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This Week in Health Care Reform: August 17th, 2018

An in-depth examination of medical costs across one state shows wild price variability; CMS announces new rules allowing for drug price negotiations in a Medicare program; Medicaid expansion is shown to increase access to medications for patients with diabetes; and, the debate continues over the direction of consumer-driven health care.

Week in Review

Minnesota Price Check: Using a statewide database of health care claims, researchers from the Minnesota Department of Health discovered significant price variability for four common inpatient surgical procedures.  In fact, those costs were found to vary as much as six times – at the same hospital.  Prices also varied widely among different locations.  In speaking to the results of the study, Stefan Gildemeister, the state’s health care economist, stated that the variations were the product of a market that’s not working as well as it should.  “There is a lack of transparency and pricing for services,” he went on to say, “that is not closely tied to actual health care costs.”  And, while patients in Minnesota would no doubt be interested in knowing where to bargain shop for the best prices, it turns out that the participating hospitals’ price for cooperating in the exercise was secrecy.

Step Therapy in MA: Last week, the Centers for Medicare & Medicaid Services (CMS) announced that beginning in 2019, it will be allowing Medicare Advantage (MA) plans to steer patients to the most preferred drug therapy before moving them to other therapies if necessary.  Known as step therapy, the new rule is limited to certain physician-administered drugs in Medicare Part B and represents CMS’ latest effort to curb rising drug costs.  Higher end projections from CMS place potential savings at 15-20 percent of the $12 billion annual spend by MA plans on Part B drugs.  However, experts caution that it’s unlikely to reduce overall drug spending, as the impact will be limited to certain classes of drugs.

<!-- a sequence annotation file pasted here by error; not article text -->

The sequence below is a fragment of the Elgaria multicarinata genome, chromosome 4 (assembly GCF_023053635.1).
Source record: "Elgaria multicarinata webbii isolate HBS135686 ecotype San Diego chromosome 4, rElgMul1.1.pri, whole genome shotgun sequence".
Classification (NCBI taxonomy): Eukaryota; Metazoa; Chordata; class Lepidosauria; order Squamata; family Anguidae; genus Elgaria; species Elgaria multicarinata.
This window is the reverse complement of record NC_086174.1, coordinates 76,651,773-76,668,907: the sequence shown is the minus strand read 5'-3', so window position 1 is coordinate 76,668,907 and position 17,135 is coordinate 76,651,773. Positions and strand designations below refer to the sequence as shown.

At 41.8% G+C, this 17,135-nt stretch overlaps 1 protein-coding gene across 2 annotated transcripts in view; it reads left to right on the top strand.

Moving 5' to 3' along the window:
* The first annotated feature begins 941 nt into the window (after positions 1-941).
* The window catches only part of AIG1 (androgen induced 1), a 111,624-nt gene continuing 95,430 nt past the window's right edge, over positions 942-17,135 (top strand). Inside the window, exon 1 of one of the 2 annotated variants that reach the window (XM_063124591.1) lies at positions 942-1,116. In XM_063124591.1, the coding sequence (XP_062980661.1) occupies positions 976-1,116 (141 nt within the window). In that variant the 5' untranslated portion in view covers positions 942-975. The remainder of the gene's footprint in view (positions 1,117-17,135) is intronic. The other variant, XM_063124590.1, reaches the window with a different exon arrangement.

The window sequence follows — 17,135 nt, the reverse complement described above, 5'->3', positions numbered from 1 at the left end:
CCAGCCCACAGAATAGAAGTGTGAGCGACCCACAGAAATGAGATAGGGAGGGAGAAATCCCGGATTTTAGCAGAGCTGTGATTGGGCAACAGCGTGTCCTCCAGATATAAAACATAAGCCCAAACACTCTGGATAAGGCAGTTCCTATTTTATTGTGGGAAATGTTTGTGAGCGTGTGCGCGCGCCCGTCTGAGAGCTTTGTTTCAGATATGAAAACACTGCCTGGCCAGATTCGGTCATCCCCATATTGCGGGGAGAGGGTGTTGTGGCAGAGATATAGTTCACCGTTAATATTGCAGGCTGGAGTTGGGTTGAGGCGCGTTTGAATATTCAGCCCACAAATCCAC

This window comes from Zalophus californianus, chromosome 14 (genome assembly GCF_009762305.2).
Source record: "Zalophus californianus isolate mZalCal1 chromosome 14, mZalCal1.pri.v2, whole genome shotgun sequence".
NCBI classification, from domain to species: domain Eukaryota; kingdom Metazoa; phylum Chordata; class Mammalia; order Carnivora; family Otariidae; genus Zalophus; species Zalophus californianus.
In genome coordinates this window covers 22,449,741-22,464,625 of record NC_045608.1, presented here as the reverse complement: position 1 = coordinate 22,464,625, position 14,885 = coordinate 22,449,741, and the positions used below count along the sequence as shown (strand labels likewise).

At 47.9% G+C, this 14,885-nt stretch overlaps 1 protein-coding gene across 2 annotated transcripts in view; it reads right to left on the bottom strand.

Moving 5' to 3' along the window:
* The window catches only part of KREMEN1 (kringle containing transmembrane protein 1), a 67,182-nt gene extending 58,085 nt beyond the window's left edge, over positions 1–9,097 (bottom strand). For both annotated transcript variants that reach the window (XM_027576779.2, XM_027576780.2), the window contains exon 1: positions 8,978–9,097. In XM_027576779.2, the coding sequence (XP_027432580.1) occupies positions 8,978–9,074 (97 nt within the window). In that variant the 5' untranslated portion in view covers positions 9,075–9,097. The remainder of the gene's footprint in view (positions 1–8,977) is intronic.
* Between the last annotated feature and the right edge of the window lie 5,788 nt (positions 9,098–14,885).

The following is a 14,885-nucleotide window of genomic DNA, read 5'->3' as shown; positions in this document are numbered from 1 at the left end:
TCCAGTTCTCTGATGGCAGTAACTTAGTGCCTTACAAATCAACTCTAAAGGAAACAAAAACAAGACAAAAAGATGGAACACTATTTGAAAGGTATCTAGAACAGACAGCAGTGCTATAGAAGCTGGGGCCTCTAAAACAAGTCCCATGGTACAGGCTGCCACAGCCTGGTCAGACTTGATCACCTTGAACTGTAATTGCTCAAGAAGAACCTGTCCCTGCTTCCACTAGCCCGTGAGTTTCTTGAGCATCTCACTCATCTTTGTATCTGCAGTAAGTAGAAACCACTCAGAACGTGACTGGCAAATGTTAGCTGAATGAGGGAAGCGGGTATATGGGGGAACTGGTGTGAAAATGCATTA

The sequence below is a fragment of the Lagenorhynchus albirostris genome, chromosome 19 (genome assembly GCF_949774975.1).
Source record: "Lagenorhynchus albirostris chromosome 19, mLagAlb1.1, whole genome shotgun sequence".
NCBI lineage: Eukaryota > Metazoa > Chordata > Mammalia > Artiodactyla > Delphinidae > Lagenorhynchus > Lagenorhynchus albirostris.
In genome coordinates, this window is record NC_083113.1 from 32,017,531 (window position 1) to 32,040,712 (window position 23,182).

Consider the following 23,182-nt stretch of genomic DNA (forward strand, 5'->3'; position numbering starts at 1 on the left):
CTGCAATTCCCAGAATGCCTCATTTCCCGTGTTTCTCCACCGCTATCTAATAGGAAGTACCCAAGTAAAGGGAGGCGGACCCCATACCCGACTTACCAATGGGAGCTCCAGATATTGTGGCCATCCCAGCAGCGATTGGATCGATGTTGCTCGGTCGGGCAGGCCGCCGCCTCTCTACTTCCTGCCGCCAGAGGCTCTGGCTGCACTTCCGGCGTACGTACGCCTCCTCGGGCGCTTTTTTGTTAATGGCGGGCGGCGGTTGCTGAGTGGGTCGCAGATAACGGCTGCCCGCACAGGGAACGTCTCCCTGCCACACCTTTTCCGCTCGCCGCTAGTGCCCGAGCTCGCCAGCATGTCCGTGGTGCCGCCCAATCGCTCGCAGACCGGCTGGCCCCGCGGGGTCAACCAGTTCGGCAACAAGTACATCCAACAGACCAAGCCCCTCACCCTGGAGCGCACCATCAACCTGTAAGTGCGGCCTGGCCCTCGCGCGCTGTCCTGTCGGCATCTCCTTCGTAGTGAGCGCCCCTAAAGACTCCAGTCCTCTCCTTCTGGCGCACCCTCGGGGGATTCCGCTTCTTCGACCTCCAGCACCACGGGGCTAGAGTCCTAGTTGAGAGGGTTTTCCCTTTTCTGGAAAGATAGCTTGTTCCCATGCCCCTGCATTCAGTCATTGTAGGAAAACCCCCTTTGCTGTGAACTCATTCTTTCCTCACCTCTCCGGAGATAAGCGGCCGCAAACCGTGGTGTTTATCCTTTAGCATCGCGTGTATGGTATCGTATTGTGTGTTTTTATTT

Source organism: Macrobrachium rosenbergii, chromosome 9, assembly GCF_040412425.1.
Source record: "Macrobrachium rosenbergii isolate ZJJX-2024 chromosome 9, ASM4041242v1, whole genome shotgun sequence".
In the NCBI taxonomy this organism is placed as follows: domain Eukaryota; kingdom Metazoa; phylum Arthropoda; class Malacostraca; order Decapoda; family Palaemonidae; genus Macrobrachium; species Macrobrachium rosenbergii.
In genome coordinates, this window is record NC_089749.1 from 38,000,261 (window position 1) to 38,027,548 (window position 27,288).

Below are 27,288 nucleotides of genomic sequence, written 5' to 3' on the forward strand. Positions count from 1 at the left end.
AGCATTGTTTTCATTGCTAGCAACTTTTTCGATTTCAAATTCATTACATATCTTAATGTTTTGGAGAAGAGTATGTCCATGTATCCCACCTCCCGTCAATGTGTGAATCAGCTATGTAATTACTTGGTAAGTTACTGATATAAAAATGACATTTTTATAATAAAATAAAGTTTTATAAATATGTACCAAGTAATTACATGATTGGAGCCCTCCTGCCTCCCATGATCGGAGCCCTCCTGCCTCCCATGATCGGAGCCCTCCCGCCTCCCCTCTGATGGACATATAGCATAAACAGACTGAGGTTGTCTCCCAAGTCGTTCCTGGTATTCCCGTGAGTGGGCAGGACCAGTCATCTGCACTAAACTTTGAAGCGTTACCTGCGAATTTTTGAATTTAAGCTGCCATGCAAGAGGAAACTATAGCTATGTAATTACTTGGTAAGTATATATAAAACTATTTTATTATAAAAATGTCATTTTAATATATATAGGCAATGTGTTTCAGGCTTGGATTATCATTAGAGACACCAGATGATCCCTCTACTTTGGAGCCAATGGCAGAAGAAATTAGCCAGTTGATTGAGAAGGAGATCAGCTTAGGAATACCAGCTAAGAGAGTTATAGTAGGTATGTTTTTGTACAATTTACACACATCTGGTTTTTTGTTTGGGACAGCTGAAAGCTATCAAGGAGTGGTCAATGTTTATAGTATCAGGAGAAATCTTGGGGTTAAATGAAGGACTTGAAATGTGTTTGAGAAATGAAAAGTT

Medicaid Expansion:
As policymakers continue to debate over whether or not to expand the Medicaid program, for at least one category of patients, there’s no question as to the benefits of that expansion.  In a new study published by Health Affairs, a roughly 40 percent increase in the number of prescriptions filled for diabetes drugs was observed in the 30 states that expanded eligibility in their Medicaid programs in 2014 and 2015, compared with prior years.  No notable increase was seen in the states that failed to expand their programs.  Given that more than 114 million American adults have diabetes or prediabetes, it’s hard to overstate the net positives that result from increasing access to the kinds of treatments that not only prevent diabetic complications, but improve public health and save public money, as well.

Consumer Education:
Consumer-driven health care assumes that by arming patients with relevant data, they’ll make better informed decisions when it comes to their interactions with the health care system.  While research has shown this to be the case, it turns out that that’s really only partly true, as a more comprehensive analysis of the available research shows that while people do in fact cut back on wasteful health care when they have to spend more on it, they also cut back on necessary care, too.  This has given rise to the growing movement to encourage people to shop for health care.  The challenge there being, patients more often than not are at the mercy of providers in knowing what exactly they’re supposed to be shopping for in the first place.  This, researchers point out, has to do with the weight that consumers appear to place on the advice of their doctors.  So, it ultimately becomes a question of how do we find our way to a more consumer-driven approach if the key to achieving those savings lies in influencing providers’ recommendations, while also respecting their professional experience and the inherent variability in their patients’ needs?  Experts believe that the solution requires a two-step approach: 1) continuing the ongoing shift towards paying for value rather than volume; and, 2) focusing on improving clinical decision support.      

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